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In many ways, the DIY synth movement connects with a larger cultural tendency; a countermovement against disposable culture that shapes an increasing demand for sustainability. For instance: buying a custom-made hardware instrument from an instrument builder can be compared to buying a tailor made suit from a tailor, instead of a generic outfit from a large retail store manufactured in China. You are buying a custom built instrument that will last a lifetime, and you buy it directly from the person who manufactured it.

Various talks with musicians, developers, and synth enthusiasts reveal that there are several forces at play that thrust the scene forward and push the popularity of analog music making. By the end of the 90s, the production of music had largely been transformed into a digital process and as many instruments could be simulated by software, not only the recording process but production process of music making had largely become digitalized. As so much of our interaction is tied to computers, which we use all day, there is a longing for the use of devices that are purposely built for making music.

Much like a guitar, piano or any other instrument, playing them can be regarded as tactile experiences that accesses parts of the brain, that trigger our sense memory, allowing us to interact with the instrument in ways that cannot be replaced by digital interaction. The use of analog instruments for music making is capable of creating a blurred line of who is in control.

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Dan Snazelle: “I sometimes like to create a patch, step back and let it have a life of its own. Instead of playing your instrument, your instrument plays you. It’s a constant interplay of forces. Another explanation for the rise in analog music making is that people new to the scene are learning that it can be empowering to learn how create their own tools and instruments”.

Martin Klang of the London based Rebel Technology: “I started making my own controllers and that’s how I first got into electronics. It’s always been driven by a need to make something for myself, something that I feel is missing, which then develops into its own project. The great thing with modular synthesizers is that you don’t have to create the whole instrument, instead you can focus on the one part that you’re interested in at the time”.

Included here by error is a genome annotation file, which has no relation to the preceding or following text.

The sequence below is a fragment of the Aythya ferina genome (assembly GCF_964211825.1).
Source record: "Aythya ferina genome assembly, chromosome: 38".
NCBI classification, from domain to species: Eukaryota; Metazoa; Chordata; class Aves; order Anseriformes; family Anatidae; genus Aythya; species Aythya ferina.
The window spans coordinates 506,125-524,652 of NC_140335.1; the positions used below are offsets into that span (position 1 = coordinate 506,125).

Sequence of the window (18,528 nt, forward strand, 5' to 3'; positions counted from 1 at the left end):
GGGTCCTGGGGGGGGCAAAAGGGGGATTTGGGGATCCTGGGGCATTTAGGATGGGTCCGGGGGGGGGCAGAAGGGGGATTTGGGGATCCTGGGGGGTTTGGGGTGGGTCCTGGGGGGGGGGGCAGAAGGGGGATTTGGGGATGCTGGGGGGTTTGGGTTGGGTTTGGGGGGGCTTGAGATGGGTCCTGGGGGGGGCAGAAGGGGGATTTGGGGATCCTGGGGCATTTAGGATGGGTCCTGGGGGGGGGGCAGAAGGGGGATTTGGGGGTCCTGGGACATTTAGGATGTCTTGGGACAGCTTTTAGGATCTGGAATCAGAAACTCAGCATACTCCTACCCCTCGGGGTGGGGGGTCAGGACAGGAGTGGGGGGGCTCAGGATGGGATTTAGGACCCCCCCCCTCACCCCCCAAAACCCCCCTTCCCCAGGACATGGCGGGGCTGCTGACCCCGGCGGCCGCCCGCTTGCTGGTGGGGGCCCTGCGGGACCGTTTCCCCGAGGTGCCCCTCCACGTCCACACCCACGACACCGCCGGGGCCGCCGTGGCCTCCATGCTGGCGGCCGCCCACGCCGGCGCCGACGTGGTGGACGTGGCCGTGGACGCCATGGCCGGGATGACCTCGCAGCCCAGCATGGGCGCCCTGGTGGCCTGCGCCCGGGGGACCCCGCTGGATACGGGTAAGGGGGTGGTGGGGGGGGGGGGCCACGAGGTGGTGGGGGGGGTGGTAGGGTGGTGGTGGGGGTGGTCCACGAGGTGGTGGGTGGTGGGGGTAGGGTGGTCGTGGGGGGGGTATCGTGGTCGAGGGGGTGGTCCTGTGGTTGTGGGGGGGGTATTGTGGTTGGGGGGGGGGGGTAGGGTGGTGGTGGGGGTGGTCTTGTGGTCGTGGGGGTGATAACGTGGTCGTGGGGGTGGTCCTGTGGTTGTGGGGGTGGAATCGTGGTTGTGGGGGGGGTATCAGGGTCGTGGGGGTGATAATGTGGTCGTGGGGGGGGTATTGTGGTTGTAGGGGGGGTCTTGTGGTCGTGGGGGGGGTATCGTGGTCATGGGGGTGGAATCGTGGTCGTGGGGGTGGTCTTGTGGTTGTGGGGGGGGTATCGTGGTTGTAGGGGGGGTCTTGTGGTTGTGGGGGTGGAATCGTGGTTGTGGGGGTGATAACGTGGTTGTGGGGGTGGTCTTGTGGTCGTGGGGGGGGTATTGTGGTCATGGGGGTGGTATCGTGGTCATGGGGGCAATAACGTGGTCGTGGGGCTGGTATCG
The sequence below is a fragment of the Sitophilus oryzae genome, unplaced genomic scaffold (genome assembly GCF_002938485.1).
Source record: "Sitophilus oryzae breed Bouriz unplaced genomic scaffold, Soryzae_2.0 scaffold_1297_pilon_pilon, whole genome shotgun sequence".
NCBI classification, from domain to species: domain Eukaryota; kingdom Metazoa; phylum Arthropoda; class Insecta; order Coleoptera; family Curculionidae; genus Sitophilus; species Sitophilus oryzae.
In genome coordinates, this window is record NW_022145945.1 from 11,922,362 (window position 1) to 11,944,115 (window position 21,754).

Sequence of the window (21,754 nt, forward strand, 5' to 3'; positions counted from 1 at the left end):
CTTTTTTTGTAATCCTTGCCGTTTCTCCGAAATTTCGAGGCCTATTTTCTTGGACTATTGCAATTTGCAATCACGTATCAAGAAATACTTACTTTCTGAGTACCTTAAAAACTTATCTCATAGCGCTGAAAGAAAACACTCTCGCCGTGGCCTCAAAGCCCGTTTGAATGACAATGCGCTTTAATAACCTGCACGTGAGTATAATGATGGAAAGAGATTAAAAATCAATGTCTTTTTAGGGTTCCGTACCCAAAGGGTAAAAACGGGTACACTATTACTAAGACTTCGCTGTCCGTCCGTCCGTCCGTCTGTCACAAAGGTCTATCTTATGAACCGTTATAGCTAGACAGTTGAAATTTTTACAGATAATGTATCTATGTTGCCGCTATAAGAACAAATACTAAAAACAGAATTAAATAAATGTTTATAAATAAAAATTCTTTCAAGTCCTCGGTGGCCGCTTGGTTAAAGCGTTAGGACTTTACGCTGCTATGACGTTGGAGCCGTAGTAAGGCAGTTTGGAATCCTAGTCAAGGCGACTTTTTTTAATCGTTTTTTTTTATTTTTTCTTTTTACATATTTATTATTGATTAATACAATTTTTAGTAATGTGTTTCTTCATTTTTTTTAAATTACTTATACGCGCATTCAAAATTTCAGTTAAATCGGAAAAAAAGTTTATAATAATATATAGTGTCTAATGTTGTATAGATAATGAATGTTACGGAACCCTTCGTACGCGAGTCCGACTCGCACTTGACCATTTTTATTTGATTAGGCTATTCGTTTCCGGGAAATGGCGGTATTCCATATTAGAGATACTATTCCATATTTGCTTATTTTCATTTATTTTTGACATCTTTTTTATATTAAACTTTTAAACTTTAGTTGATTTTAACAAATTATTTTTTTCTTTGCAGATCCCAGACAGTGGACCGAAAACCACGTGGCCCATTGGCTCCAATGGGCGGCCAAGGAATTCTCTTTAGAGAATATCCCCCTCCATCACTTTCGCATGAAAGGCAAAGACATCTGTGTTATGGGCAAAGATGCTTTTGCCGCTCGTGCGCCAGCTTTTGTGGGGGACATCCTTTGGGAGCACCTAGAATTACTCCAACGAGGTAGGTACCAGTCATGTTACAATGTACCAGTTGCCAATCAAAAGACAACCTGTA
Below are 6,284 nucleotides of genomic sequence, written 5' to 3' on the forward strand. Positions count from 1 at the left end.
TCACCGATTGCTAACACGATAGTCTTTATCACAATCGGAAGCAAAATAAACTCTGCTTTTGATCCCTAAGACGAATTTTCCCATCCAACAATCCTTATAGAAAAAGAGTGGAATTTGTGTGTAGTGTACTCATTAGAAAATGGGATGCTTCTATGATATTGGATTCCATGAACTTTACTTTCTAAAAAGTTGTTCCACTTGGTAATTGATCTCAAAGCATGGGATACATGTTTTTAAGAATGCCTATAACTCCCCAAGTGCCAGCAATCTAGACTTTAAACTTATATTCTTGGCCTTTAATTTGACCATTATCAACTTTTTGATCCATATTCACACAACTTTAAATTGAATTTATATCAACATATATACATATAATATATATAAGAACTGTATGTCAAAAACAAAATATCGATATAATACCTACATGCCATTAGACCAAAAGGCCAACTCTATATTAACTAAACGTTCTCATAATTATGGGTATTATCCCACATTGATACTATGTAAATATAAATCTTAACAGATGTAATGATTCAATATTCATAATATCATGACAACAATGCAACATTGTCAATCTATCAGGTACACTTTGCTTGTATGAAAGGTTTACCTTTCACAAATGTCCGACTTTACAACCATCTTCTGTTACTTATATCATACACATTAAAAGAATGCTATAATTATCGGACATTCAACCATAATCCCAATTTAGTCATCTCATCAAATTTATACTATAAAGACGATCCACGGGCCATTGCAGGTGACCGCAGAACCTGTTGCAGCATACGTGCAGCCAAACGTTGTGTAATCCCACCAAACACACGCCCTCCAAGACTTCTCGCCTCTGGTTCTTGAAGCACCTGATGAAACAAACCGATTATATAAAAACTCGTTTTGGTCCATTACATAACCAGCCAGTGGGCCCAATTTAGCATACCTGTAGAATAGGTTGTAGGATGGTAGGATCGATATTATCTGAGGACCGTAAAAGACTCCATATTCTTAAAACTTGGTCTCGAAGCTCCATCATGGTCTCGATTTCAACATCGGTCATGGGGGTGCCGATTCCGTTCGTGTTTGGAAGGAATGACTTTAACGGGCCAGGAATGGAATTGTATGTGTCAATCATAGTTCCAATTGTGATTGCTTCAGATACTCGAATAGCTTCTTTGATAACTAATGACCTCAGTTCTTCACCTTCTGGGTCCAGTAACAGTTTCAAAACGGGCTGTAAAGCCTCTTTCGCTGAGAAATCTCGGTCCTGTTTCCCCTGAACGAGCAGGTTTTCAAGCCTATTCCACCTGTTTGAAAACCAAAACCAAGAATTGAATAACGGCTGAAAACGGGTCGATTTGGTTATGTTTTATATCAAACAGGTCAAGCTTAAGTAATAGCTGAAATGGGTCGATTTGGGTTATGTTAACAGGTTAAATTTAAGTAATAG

This vision transcends to Rebel Technology’s instruments. Rebel Technology is largely focused on creating open source hard- and soft-ware that allows for musicians and developers alike to customize the use and purpose of their instruments. One of Rebel Technology’s latest projects is the OWL; an open source, programmable effects pedal. Users can program their own effects, or download ready-made patches from Rebel Instruments growing online patch library. They quote: “Our aim is to create instruments that are open and hackable. This keeps the scene alive as knowledge is freely exchanged between developers and musicians alike. The DIY synth scene has a wonderful tradition of sharing and attributing work that is very similar in spirit to open source software, but a lot less structured.

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The FLOSS (Free/Libre Open Source Software) community is in comparison very mature, and has developed methods for working collaboratively and sharing skills and knowledge. The DIY electronics scene has a lot to learn from this. We really need to take ownership of hi tech, to build a knowledge commons that comprises all levels of technology. DIY music electronics can play an important part in this”.

Many of the instrument designers meet musicians and other developers at Maker Fairs and Synth conventions in Barcelona, Berlin, New York and London, where knowledge is shared and exchanged between developers, and often new collaborative projects are born, such as the UK based Dirty Electronics Collective who focus on shared experiences, ritual, gesture, touch and social interaction. In Dirty Electronics process and performance are inseparably bound. The ‘performance’ begins on the workbench devising instruments and is extended onto the stage through playing and exploring these instruments.

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Its exiting to see where the future for analog instruments is heading as a multitude of areas are being explored. Some developers have started to use the analog music devices as a platform for expansion to other media. Such as the Czech Republic based Bastl Instruments– a community driven company focused on producing hand-made electronic music instruments. Bastl Instruments took ultimate use the of the Control Voltage (CV) method that is used to control and synchronise synthersizers, drummachines and similar equipment, by extending their modules to operate with different kinds of motors and sensors allowing the modulars to steer physical objects. Soundpieces can simultaneously control toothbrushes that bang percussion, solenoids that tap out drum patterns and strum a guitar.

Dan Snazelle: For younger generations there is less of a distinction between analog-digital and hardware-software then the generations who grew up with a clear distinction between these systems. Its up to the new generations to reinvent the tools and instruments that have been available to them, and extract the best of both worlds. I suspect the future for analog music making will be more looking into the future instead of reflecting on the past. And im positive we will be seeing new stuff that nobody has seen before